INDIANAPOLIS — OK, admit it. We’ve all become a little spoiled.
How else could we have possibly come away from the 100th running of the Indianapolis 500 feeling unsatisfied? And yet we were, weren’t we?
The buildup to Sunday’s historic event was flawless, maybe a little too flawless. Not just the three days leading into the race, a time during which everyone from old, crusty sportswriters and older, even crustier racers gushed about the hundreds of thousands of people cramming through the chain-link gates of the Indianapolis Motor Speedway (“Can you believe all these damn people here?” four-time Indy 500 winner A.J. Foyt said to me on Friday).
Not even the past two weeks, with headlines dominated by the inspiring near-death-to-pole-position story of affable Canadian James Hinchcliffe.
No, this escalation of excitement had been expertly ramped up for the past five years, dating to the centennial event in 2011 (take note: a 100th anniversary and a 100th running are not the same, especially when a pair of World Wars interrupt your timeline).
That day began much like this day, draped in motorsports history, and produced a befitting improbable finish when little-known JR Hildebrand inexplicably hit the wall in the final turn, handing the win to widely beloved Brit Dan Wheldon.
The four races between then and now, run in newly designed race cars, were the most competitive in Indy 500 history. All featured 30-plus lead changes, something that hadn’t happened at Indy since 1960. Four of those five featured a pass for the win during the race’s final four laps, something that had happened just 10 times in the previous 94 editions of the race.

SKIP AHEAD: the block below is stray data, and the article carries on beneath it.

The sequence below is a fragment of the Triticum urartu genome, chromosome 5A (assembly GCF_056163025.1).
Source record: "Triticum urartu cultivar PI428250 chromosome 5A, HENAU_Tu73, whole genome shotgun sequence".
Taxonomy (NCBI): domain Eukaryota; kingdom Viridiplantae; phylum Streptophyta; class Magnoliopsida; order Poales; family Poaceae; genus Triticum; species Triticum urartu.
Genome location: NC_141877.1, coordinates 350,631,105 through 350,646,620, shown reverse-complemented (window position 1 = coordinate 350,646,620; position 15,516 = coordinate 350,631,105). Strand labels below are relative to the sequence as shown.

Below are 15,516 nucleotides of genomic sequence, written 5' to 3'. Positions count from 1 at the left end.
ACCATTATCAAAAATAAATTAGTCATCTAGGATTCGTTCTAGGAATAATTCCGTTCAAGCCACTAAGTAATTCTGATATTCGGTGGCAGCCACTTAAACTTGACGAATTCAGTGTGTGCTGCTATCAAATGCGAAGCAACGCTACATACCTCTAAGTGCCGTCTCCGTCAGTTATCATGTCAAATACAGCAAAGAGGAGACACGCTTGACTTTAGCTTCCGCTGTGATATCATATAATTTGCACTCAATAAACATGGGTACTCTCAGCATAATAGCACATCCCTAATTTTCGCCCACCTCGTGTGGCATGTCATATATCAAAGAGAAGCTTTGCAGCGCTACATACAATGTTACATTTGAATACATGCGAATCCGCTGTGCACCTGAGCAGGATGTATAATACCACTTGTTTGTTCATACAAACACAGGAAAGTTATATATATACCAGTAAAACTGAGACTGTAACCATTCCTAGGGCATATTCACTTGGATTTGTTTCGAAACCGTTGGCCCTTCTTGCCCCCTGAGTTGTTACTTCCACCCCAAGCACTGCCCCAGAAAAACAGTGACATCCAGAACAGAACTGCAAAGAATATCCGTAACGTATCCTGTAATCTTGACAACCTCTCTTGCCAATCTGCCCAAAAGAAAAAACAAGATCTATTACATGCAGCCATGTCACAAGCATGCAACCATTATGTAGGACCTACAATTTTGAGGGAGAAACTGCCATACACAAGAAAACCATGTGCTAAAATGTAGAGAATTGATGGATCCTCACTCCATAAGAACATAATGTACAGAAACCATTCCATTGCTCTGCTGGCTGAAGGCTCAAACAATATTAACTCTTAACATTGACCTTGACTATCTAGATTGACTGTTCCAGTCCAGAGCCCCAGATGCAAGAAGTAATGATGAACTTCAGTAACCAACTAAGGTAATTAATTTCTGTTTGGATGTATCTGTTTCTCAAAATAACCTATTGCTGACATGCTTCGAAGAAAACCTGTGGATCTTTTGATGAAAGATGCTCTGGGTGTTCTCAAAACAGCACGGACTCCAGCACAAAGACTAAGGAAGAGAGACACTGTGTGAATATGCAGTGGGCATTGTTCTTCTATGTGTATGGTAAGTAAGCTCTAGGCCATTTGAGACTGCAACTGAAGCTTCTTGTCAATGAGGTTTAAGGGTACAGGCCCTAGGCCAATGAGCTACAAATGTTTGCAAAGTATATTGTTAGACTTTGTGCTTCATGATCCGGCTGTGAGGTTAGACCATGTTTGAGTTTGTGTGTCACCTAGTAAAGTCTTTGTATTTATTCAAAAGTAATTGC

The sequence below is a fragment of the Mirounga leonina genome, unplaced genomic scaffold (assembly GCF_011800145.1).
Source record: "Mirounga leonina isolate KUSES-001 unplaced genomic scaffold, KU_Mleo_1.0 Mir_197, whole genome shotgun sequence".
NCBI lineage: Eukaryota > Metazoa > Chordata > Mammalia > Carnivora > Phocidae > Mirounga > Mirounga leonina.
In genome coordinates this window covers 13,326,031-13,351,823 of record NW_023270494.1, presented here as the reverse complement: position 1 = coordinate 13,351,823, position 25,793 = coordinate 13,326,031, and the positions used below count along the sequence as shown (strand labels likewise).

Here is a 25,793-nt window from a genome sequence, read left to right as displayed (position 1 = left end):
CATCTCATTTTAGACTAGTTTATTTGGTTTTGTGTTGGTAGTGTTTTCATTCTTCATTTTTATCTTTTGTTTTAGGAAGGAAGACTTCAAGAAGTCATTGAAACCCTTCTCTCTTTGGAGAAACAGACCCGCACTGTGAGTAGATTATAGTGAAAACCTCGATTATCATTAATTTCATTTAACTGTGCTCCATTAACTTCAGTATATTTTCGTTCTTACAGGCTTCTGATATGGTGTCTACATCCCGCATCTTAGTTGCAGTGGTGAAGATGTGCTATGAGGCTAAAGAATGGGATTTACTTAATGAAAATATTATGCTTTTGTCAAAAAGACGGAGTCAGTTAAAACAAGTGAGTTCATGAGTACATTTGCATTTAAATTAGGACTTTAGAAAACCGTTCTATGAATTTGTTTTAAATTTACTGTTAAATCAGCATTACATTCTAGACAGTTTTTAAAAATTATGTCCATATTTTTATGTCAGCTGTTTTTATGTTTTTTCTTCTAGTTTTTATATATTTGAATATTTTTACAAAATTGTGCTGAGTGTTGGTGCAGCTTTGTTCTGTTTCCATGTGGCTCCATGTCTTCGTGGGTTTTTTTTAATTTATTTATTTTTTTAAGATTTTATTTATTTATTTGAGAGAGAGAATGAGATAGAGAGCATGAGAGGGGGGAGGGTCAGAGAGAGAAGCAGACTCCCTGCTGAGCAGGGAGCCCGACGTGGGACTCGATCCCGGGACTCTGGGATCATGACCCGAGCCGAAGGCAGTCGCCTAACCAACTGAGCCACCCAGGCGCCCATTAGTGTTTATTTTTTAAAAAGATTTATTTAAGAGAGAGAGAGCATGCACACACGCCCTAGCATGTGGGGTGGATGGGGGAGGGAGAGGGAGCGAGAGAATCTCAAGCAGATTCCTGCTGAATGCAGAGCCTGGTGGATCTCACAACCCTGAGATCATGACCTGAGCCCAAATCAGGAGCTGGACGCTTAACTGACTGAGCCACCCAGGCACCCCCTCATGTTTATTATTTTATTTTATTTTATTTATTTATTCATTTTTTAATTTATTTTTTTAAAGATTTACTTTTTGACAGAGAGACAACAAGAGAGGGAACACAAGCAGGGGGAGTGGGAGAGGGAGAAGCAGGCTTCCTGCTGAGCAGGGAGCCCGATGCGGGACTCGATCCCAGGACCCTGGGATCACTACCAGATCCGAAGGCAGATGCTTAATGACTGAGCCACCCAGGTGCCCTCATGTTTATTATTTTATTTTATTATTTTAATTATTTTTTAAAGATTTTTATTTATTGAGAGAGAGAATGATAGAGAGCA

All of those races also featured victories by popular characters — Wheldon, three-time winner Dario Franchitti, slump-busting Tony Kanaan, rising American hero Ryan Hunter-Reay and global superstar Juan Pablo Montoya, his second.
Sunday’s race featured 54 lead changes, second most in the event’s history, 13 different leaders and 850 passes throughout the field. It had eclipsed 500 passes just past the halfway point, boosted to that number by some of the most heart-shocking restart scrums the old Brickyard has ever seen.
That hyper-competitiveness, paired with the Speedway’s biggest crowd in years, and mixed with a red-carpet march to the green flag that featured Indy 500 legends, Pearl Harbor survivors and even Lady Gaga … it all felt like the perfect pile of ingredients to be crammed through an oil funnel to produce the perfect icing on Indy’s greatest cake.
Then … the stars started struggling, from Montoya’s wrecked title defense to Marco Andretti‘s fall through the field. Then … a long green-flag run to end the race that ran counter to a second-half trend that had brought out six yellow flags. Then … math(!) — in the form of fuel-mileage calculations. Then … as contender after contender pitted, the winner who emerged was … Alexander Rossi.
“What’s the guy’s name?” a well-lubricated race fan asked me as he reached through a fence and grabbed my shirt as I watched the traditional Victory Circle milk-chugging. I told him it was Alexander Rossi. “Dammit, he’s not even American, is he?”